This article considers the shared application end of the spectrum: an environment where the entire stack, including the hardware and software, is reused across the user population; and the software can be configured (while leaving the option of customization) for the individual subscribers.

In the upcoming sections of this article, you will learn how support for multi-tenancy can be implemented. The sections will focus on three core types of services needed for composite applications, as shown in Figure 2.

Figure 2. Composite application services
Composite application services

Enterprise services

The following products are used in this article's multi-tenant platform example to build the infrastructure for CBS:

  • WebSphere Portal
  • WebSphere Process Server
  • WebSphere Service Registry and Repository
  • DB2
  • An assortment of Tivoli products, including Directory Server
Figure 3. Composite business services architecture
Composite business services architecture

Although the runtime environment shown in Figure 3 enables the capabilities required for presentation and business services, some work has to be done by the service provider administrator to actually expose and configure these capabilities for the subscribers. Specifically, to introduce a new subscriber (tenant) to the platform, the service provider administrator must do the following:

  • A dedicated realm must be created on the LDAP directory server (Tivoli Directory Server). The realm must be configured using a predefined structure directory expected by WebSphere Portal.
  • A subscriber account ID must be assigned to the subscriber. The ID is used with the virtual portals feature of the WebSphere Portal and becomes a part of the unique URL serving as the Web channel destination for the subscriber.
  • Themes and skins must be created for each bank to define the general layout and the look-and-feel of the subscriber's virtual portal, as well as the individual portlets. The themes and skins must be installed on the WebSphere Portal running the multi tenant platform.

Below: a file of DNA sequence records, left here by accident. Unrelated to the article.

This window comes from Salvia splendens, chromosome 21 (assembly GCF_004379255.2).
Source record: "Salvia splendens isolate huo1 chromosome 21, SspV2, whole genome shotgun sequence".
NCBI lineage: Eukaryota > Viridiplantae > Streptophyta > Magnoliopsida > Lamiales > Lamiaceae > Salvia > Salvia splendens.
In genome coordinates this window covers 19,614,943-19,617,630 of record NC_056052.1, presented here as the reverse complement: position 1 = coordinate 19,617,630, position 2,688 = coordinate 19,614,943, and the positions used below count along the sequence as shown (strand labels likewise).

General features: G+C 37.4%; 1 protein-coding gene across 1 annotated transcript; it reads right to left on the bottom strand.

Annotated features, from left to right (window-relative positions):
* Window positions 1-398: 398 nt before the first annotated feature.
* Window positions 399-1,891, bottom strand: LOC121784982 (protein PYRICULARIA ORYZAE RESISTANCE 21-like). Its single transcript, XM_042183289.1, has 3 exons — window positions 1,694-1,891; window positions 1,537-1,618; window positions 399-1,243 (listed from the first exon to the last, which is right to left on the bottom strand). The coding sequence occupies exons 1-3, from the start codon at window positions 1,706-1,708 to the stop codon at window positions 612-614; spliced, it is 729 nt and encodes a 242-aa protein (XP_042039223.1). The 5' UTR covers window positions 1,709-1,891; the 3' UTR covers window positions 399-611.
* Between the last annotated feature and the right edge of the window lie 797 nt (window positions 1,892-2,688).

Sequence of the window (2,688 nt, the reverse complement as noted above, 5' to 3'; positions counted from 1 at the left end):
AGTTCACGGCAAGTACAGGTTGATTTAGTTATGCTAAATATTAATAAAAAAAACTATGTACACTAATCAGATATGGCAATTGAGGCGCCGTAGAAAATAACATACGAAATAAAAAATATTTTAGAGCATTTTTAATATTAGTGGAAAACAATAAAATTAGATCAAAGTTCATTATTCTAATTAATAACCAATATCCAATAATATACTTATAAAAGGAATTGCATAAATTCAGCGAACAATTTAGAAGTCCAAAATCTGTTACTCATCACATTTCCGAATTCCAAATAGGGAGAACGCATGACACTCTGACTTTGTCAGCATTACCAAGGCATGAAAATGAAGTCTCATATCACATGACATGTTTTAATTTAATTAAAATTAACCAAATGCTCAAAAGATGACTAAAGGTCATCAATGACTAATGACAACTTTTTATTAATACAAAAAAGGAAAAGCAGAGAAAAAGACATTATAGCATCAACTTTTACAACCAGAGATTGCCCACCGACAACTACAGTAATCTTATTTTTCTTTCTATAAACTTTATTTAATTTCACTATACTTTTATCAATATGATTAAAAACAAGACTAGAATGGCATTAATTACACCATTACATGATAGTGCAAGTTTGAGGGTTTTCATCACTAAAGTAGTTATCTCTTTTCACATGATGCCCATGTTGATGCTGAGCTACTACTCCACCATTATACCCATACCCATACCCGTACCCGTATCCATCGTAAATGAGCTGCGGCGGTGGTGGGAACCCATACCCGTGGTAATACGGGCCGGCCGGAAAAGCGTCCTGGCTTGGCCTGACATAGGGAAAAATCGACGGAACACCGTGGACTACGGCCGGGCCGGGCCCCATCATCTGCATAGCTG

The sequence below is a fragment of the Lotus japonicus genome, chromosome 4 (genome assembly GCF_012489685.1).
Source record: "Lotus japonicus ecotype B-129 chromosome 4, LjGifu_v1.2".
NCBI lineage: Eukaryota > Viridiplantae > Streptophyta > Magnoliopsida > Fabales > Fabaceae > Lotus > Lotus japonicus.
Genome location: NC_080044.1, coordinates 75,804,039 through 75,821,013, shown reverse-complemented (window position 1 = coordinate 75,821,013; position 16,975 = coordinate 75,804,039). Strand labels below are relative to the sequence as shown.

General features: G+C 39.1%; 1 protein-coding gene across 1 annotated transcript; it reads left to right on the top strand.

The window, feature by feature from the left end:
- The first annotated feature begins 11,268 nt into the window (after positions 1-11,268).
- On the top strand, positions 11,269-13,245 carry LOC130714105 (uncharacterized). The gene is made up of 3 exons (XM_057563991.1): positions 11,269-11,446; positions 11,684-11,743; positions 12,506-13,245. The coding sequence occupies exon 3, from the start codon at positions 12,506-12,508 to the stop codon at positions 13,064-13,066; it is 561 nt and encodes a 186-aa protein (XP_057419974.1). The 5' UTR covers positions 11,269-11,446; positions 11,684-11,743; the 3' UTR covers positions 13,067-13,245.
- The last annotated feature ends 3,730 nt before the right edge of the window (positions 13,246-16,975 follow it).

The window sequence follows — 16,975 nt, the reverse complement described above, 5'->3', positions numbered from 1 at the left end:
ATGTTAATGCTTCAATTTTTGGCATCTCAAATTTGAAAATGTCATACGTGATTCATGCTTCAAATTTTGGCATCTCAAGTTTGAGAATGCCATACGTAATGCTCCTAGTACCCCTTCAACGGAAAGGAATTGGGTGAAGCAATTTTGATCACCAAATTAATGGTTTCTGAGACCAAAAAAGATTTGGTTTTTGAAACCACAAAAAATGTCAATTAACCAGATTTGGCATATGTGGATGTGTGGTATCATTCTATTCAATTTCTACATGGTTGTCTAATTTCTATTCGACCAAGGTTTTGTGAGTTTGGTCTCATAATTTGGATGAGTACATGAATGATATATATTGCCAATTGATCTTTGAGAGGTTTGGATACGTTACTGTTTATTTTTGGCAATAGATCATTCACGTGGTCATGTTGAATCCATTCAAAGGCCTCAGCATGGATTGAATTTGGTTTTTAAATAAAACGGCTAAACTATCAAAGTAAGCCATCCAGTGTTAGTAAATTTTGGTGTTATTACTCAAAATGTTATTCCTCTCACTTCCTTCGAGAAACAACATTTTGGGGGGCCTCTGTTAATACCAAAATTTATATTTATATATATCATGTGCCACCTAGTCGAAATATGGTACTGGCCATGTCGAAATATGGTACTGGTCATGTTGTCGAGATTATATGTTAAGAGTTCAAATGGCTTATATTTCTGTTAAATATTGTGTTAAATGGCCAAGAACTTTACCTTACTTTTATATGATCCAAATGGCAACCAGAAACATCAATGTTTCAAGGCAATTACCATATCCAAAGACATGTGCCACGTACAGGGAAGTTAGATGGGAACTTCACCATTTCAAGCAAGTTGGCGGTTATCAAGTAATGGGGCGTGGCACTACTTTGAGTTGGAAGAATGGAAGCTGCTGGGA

Presentation services

The presentation services of a multi-tenant hosting platform should allow for the subscribers to provide their users with a dedicated entry point for authentication accompanied with a unique branding. The platform must ensure security for both subscribers and end users, while safeguarding the information of all of the platform users. In light of these considerations, the following features must be available in the presentation services of a multi-tenant platform:

  • Channel destination provides the subscriber's end users with an entry point to the platform. For example, for a Web channel, a unique URL can serve as a channel destination, but for an IVR channel, a toll-free number can be used.
  • Subscriber isolation ensures that the user populations of the individual subscribers cannot access the business service and information of the other subscribers of the platform. For example, consider a situation where a single banking service provider, SaasBank, has two banking service subscribers: First Bank NA and Second Canadian Bank. In this example, when a customer of First Bank NA signs in through a Web site, the customer must to be authenticated against the user population for First Bank NA and not Second Canadian Bank or the SaasBank.